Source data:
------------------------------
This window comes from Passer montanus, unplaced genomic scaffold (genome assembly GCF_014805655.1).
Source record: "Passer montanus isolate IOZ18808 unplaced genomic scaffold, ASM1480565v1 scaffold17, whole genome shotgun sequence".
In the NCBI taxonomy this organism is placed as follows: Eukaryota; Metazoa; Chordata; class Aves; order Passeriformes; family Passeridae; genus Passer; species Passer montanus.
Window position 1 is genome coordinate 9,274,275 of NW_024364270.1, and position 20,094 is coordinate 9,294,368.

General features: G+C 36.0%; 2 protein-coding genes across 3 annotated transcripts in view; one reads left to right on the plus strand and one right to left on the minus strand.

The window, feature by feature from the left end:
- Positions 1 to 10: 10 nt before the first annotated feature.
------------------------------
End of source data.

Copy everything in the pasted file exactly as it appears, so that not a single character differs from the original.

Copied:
This window comes from Passer montanus, unplaced genomic scaffold (genome assembly GCF_014805655.1).
Source record: "Passer montanus isolate IOZ18808 unplaced genomic scaffold, ASM1480565v1 scaffold17, whole genome shotgun sequence".
In the NCBI taxonomy this organism is placed as follows: Eukaryota; Metazoa; Chordata; class Aves; order Passeriformes; family Passeridae; genus Passer; species Passer montanus.
Window position 1 is genome coordinate 9,274,275 of NW_024364270.1, and position 20,094 is coordinate 9,294,368.

General features: G+C 36.0%; 2 protein-coding genes across 3 annotated transcripts in view; one reads left to right on the plus strand and one right to left on the minus strand.

The window, feature by feature from the left end:
- Positions 1 to 10: 10 nt before the first annotated feature.